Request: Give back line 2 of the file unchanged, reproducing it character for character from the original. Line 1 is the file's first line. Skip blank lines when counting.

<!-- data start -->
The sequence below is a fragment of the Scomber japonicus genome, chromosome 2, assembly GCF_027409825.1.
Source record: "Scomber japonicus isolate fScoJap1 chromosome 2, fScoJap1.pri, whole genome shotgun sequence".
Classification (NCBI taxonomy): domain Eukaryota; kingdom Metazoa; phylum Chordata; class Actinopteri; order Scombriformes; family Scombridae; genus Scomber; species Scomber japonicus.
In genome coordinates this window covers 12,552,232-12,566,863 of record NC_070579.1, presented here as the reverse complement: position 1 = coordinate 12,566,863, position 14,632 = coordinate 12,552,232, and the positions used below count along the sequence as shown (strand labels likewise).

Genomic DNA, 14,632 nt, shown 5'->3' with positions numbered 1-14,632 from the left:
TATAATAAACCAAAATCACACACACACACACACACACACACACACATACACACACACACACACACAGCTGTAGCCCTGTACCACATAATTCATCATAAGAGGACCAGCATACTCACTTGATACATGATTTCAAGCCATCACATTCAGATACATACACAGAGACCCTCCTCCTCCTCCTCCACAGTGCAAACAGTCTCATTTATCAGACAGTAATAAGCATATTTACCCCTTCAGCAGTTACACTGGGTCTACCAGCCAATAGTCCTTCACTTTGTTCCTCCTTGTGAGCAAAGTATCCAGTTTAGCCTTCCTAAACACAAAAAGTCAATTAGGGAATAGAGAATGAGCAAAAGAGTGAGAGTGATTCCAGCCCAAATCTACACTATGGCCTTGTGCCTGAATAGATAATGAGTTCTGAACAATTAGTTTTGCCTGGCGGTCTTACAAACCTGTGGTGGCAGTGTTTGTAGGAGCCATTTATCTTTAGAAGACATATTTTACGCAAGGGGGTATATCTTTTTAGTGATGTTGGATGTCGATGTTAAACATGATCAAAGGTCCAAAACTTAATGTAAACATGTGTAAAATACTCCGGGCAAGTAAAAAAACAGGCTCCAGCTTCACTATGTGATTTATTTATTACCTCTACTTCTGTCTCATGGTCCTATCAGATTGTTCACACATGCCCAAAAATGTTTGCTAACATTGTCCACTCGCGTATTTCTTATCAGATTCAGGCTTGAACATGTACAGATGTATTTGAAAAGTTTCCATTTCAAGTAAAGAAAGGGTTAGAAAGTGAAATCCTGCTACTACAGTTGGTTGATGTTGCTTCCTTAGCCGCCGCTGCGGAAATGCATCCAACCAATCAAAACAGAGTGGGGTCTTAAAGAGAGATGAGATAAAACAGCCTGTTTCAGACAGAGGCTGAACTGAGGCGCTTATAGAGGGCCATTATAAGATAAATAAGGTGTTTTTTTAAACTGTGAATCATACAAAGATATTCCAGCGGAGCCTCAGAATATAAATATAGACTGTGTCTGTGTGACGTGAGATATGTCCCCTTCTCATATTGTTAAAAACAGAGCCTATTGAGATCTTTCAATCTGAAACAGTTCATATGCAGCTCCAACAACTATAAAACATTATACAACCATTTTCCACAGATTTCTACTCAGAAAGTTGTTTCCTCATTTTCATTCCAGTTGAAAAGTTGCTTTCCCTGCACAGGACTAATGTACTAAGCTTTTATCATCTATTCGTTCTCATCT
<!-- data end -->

Source record: "Scomber japonicus isolate fScoJap1 chromosome 2, fScoJap1.pri, whole genome shotgun sequence".